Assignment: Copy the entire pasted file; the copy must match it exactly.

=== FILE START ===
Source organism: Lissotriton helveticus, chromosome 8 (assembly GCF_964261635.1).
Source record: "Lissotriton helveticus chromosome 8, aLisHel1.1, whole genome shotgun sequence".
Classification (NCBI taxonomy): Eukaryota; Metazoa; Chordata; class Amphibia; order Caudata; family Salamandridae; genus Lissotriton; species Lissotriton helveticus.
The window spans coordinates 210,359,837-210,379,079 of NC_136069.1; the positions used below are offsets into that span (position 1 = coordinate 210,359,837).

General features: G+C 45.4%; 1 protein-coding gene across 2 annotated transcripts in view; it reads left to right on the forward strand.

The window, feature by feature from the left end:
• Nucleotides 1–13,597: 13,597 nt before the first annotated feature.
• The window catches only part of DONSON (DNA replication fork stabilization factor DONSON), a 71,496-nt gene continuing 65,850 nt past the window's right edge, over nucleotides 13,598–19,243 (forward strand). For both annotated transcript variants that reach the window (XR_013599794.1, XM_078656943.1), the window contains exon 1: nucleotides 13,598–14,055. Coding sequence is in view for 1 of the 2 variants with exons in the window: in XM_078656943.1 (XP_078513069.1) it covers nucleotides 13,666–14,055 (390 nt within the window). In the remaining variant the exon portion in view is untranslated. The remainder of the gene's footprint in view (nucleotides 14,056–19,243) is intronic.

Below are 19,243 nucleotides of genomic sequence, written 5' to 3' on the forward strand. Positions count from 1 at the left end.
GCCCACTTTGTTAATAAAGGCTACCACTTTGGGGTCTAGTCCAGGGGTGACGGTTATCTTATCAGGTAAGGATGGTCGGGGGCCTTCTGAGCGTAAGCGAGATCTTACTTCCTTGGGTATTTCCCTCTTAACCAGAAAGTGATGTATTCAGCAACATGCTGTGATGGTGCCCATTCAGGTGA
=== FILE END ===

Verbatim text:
Source organism: Lissotriton helveticus, chromosome 8 (assembly GCF_964261635.1).
Source record: "Lissotriton helveticus chromosome 8, aLisHel1.1, whole genome shotgun sequence".
Classification (NCBI taxonomy): Eukaryota; Metazoa; Chordata; class Amphibia; order Caudata; family Salamandridae; genus Lissotriton; species Lissotriton helveticus.
The window spans coordinates 210,359,837-210,379,079 of NC_136069.1; the positions used below are offsets into that span (position 1 = coordinate 210,359,837).

General features: G+C 45.4%; 1 protein-coding gene across 2 annotated transcripts in view; it reads left to right on the forward strand.

The window, feature by feature from the left end:
• Nucleotides 1–13,597: 13,597 nt before the first annotated feature.
• The window catches only part of DONSON (DNA replication fork stabilization factor DONSON), a 71,496-nt gene continuing 65,850 nt past the window's right edge, over nucleotides 13,598–19,243 (forward strand). For both annotated transcript variants that reach the window (XR_013599794.1, XM_078656943.1), the window contains exon 1: nucleotides 13,598–14,055. Coding sequence is in view for 1 of the 2 variants with exons in the window: in XM_078656943.1 (XP_078513069.1) it covers nucleotides 13,666–14,055 (390 nt within the window). In the remaining variant the exon portion in view is untranslated. The remainder of the gene's footprint in view (nucleotides 14,056–19,243) is intronic.

Below are 19,243 nucleotides of genomic sequence, written 5' to 3' on the forward strand. Positions count from 1 at the left end.
GCCCACTTTGTTAATAAAGGCTACCACTTTGGGGTCTAGTCCAGGGGTGACGGTTATCTTATCAGGTAAGGATGGTCGGGGGCCTTCTGAGCGTAAGCGAGATCTTACTTCCTTGGGTATTTCCCTCTTAACCAGAAAGTGATGTATTCAGCAACATGCTGTGATGGTGCCCATTCAGGTGA